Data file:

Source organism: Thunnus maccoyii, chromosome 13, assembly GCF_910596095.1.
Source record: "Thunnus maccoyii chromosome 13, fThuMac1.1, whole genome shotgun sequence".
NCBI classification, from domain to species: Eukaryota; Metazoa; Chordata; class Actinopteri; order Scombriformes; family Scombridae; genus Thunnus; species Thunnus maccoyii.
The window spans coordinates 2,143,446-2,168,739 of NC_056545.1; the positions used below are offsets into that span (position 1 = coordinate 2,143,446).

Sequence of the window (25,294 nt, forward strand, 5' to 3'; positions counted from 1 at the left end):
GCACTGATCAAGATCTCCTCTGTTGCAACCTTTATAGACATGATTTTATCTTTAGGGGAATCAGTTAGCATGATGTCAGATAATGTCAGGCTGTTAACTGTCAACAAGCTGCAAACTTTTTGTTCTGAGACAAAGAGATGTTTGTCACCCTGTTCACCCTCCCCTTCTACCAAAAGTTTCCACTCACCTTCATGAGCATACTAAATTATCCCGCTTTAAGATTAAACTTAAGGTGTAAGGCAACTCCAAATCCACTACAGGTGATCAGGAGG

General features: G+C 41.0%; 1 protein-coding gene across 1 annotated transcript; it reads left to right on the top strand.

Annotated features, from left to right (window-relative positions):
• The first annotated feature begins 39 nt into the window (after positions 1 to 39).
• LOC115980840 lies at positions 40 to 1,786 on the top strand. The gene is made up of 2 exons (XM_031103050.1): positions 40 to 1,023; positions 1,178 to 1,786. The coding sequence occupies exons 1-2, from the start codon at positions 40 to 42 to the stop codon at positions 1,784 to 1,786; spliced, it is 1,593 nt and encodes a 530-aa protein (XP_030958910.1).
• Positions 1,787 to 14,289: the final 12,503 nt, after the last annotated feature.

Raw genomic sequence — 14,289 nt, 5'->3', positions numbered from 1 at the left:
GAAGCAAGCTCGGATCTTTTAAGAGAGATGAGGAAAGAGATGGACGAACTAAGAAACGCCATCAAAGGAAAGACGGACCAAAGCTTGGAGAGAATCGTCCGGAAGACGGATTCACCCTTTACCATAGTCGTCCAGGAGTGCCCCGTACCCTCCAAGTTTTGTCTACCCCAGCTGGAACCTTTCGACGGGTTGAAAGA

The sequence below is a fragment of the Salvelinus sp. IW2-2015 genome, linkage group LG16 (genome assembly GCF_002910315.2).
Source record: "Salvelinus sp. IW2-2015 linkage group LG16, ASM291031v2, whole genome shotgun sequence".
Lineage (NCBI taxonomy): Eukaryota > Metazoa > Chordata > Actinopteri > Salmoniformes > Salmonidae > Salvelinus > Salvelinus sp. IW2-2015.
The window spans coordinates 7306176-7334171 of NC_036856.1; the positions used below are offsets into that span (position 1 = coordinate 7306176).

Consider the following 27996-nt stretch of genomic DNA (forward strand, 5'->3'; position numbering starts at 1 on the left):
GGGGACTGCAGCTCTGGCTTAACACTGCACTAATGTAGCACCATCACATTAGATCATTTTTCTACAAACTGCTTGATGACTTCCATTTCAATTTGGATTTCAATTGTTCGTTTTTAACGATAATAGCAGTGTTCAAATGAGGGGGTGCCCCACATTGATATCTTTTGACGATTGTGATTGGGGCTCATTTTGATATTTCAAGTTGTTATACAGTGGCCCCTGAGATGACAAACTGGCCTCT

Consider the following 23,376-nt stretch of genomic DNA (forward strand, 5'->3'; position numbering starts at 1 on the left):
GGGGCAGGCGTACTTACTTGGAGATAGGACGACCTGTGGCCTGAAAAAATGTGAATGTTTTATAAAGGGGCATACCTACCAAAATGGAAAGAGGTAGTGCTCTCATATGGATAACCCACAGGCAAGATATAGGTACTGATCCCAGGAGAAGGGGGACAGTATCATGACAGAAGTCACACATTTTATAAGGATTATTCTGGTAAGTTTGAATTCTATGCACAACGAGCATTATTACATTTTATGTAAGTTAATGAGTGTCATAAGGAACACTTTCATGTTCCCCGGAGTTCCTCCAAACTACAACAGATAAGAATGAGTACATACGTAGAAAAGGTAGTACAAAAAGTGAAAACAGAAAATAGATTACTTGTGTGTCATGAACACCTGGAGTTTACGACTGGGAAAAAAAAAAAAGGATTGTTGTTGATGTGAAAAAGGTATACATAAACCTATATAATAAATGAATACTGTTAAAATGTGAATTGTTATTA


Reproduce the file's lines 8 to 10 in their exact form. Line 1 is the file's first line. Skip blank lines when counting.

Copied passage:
Annotated features, from left to right (window-relative positions):
• The first annotated feature begins 39 nt into the window (after positions 1 to 39).
• LOC115980840 lies at positions 40 to 1,786 on the top strand. The gene is made up of 2 exons (XM_031103050.1): positions 40 to 1,023; positions 1,178 to 1,786. The coding sequence occupies exons 1-2, from the start codon at positions 40 to 42 to the stop codon at positions 1,784 to 1,786; spliced, it is 1,593 nt and encodes a 530-aa protein (XP_030958910.1).